Beyond Delhi, awareness and action on air pollution needs to mobilize fast. Uttar Pradesh is India’s largest and most populated state, and includes cities more polluted than Delhi, but it has a long way to go to catch up with the capital. Recently, the Indian Institute of Technology (IIT) Kanpur, in partnership with local and international philanthropic organizations, organized a meeting with state-level pollution control boards and technical institutions in Lucknow, the capital city of Uttar Pradesh. The state’s Chief Minister Yogi Adityanath attended this meeting, symbolizing a high level of political willingness to recognize the issue. This is a promising start. If Uttar Pradesh rolls out solutions at scale that can cut industrial emissions, address dirty fuel for transportation as well as the burning of crops and waste, there could be a significant impact on the emissions across much of northern and central India.

Celebrating Lakshmi, the goddess of prosperity, when 100,000 children under the age of five die of air pollution-related deaths in the country each year is a deep irony that India needs to address. The toss-up should not be between prosperity and clean air; rather, prosperity and growth should be fundamentally measured according to indicators for health and environment.

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The health and economic cost of air pollution for India is high; the mortality rate is just the tip of the iceberg of the real cost of air pollution. Loss of productivity due to illnesses, worsened mental health and impaired cognitive abilities, as well as long-term chronic illnesses compound the health and economic costs of poor air quality.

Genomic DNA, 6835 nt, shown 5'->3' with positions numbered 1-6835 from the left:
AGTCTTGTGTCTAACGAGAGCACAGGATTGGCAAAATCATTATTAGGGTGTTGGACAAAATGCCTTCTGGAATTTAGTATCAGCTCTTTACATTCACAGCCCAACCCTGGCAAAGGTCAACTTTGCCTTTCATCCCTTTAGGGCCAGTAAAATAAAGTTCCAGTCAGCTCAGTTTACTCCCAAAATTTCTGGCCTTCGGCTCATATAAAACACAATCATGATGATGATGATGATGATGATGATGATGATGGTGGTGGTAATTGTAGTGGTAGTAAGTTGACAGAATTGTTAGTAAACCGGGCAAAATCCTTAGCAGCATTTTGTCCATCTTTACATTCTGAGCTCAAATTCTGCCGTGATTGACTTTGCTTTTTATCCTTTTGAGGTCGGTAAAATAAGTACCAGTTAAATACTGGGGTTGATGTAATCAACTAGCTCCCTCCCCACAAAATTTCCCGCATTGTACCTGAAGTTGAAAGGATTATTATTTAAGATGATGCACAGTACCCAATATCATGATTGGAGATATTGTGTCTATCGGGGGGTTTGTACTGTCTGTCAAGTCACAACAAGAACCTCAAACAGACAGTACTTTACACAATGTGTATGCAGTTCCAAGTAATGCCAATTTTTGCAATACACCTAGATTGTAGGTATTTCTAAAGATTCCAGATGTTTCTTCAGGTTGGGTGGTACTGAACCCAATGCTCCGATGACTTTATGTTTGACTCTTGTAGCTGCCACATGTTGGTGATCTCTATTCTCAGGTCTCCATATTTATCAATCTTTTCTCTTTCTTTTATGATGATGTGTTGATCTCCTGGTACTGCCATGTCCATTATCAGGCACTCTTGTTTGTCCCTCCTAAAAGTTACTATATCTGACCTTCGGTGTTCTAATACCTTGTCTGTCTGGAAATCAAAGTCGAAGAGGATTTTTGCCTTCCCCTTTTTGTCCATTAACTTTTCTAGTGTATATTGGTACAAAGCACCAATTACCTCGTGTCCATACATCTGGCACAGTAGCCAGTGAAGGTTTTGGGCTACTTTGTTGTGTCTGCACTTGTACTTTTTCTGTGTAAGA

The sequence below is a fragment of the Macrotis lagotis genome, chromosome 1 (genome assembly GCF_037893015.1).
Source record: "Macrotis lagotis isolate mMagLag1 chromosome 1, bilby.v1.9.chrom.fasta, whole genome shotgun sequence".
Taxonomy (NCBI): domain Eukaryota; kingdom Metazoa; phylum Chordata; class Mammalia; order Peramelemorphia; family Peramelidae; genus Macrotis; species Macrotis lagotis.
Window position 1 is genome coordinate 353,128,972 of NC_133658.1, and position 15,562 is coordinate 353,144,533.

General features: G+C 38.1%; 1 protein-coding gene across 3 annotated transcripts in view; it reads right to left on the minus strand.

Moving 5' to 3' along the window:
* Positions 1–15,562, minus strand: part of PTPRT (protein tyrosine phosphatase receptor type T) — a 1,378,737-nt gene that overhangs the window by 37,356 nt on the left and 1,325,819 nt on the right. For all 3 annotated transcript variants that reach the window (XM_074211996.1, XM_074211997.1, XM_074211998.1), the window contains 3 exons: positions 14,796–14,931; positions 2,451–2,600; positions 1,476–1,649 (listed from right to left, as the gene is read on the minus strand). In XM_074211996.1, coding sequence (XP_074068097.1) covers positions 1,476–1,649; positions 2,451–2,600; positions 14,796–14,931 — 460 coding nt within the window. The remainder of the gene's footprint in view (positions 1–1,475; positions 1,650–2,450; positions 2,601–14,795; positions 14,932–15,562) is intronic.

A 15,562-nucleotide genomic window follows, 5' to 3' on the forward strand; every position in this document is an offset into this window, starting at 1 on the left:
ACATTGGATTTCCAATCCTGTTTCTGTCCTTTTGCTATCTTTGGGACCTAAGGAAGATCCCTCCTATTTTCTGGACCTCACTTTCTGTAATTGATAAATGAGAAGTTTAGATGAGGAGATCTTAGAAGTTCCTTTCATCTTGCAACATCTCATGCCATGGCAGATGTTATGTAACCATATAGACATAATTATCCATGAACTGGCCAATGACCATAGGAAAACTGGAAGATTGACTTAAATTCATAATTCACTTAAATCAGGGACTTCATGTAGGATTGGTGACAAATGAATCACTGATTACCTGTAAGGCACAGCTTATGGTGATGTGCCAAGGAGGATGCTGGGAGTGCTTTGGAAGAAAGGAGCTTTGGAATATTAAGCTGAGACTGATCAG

In order to truly prosper, India has to grow sustainably, and it needs both the public and private sectors to be part of this growth.

Initiatives like the India CEO Forum on Air Pollution, which was recently launched at the India Economic Summit, led by the Confederation of Indian Industry and supported by the Clean Air Fund, provide new platforms for the private sector to participate. The CEO Forum has committed to an eight-point declaration, committing the companies involved to work on reducing their use of dirty fuels, supporting capacity in the government to implement solutions, raising awareness and changing the narrative around air pollution, supporting small and medium enterprises to look at their emissions, developing projects that can be supported by corporate social responsibility funding, building peer-learning platforms for businesses and developing action plans to mitigate emissions from businesses.

Commitments like these from the private sector will be essential if we are to transform the ‘prosperity vs pollution’ equation for India.

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Geographies in DepthUrban TransformationHealth and Healthcare Systems